“I guess I just thought, ‘I’ve got to kind of force it this year’, and that’s when I started missing stuff and making mistakes and mental errors. I kind of shot myself out of tournaments.
“So this year, I’m not going to say it’s going to be different. But I’m just going to go through my normal game plan and just play, try and play the way I have been and hope- fully I’ll give it a good run at the end of the week.”
Day’s best has been great lately. He won the Arnold Palmer Invitational and World Golf Championships- Dell Match Play Championship in his last two starts to move atop the rankings.
But with a green jacket on the line, Day finds himself overthinking his routine.
“I guess it’s just maybe looking too much into a shot, overplaying a shot or making things too complicated where they should be simple, and just trying way too hard,” Day said. “I know that if I’m reading a putt, usually I don’t read it from all angles. It’s weird. It’s more me mentally trying too hard, trying to force and will it in.
“I know there are certain steps I need to take to read putts or get information or how to execute a golf shot. I’ve just got to go through that normal pattern and try and do it that way rather than missing a step or trying mentally too hard.”
Day, who says the bulged back disc that flared up at the WGC event is fine, has played 36 holes over four days at Augusta National ahead of the Masters, but will play only the Par-3 Contest on the eve of the tournament.
“It’s very easy to get here and practice too much, because it’s just an amazing facility to practice on, so I just want to make sure I don’t overdo it,” Day said.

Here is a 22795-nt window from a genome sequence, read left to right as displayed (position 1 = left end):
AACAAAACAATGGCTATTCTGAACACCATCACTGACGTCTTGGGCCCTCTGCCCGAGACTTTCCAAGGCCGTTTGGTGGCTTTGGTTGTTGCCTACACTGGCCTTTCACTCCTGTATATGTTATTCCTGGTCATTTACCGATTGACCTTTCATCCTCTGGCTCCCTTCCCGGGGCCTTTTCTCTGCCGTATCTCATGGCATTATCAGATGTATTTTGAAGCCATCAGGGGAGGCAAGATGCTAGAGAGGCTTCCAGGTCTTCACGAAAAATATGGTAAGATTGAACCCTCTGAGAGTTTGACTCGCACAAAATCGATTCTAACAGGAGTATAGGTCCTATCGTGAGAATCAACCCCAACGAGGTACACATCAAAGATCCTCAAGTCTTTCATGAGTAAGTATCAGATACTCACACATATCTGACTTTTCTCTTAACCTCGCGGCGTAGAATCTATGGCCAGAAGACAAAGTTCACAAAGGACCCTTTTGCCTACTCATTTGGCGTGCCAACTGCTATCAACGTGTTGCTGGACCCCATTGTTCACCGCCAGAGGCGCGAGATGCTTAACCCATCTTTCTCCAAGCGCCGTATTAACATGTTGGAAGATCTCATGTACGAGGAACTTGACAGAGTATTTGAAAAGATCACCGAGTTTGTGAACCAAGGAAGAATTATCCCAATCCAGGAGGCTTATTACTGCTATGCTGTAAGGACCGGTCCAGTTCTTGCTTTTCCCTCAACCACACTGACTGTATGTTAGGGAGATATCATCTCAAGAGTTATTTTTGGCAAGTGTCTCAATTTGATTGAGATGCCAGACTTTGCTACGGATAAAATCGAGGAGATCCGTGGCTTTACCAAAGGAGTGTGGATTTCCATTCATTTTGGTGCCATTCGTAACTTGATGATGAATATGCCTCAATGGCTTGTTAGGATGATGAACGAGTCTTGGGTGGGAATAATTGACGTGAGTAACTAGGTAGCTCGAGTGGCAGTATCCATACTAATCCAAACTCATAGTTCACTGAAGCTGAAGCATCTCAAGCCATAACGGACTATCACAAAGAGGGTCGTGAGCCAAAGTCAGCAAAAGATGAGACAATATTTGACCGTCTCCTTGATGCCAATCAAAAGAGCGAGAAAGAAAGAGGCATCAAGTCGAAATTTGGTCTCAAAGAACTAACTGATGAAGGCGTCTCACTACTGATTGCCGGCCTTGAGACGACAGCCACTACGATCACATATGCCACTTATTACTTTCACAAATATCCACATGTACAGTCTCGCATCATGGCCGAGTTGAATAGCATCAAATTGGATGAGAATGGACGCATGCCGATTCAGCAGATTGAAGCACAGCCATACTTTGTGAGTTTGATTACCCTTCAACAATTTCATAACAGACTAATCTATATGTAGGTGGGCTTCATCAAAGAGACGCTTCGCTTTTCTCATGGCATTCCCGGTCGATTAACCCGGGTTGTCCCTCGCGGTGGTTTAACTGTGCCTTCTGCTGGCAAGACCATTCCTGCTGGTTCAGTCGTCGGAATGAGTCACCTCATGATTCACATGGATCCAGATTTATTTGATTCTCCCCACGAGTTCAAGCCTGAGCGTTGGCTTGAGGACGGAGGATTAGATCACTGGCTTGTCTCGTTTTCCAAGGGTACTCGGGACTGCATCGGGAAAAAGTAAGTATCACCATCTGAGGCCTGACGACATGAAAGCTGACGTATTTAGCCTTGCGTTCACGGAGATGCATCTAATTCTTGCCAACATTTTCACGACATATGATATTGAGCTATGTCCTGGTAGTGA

Day will also try to calm his instincts on the course if he is in the title hunt on Sunday.
“It’s very difficult to kind of stay in your own world, but there’s no other way to go about it,” Day said.
“It’s easy to get caught up in it. Early in my career, I couldn’t really handle that, especially in 2013 when I kind of gassed it coming in and didn’t play that well. I had the opportunity to win.
“But now, with what I’ve done the last year and a half, I feel like I’m preparing myself for a good Sunday here and a good final nine.”
Top-ranked Jason Day, defending champion Jordan Spieth, career Grand Slam seeker Rory McIlroy and a host of elite rivals have sparked an exceptional level of excitement for the 80th Masters.
A field of 89 will tee off Thursday morning at Augusta National in quest of the green jacket awarded a Masters champion, but only one will slide their arms inside the sleeves come Sunday.
Australia’s Day comes off triumphs at Bay Hill and the WGC Match Play. Northern Ireland’s McIlroy has found his form at just the right moment and American Spieth’s record-tying wire-to-wire win from last year still resonates in the Georgia pines.
Add Aussie Adam Scott, twice a winner last month, plus fourth-ranked Bubba Watson, a two-time Masters champion, 2015 Players winner Rickie Fowler and five-time major winner Phil Mickelson and the stage is set for a showdown on golf’s most acclaimed course.
From Pink Dogwood to the Golden Bell, here’s a hole-by-hole guide to one of the most famous courses in the world.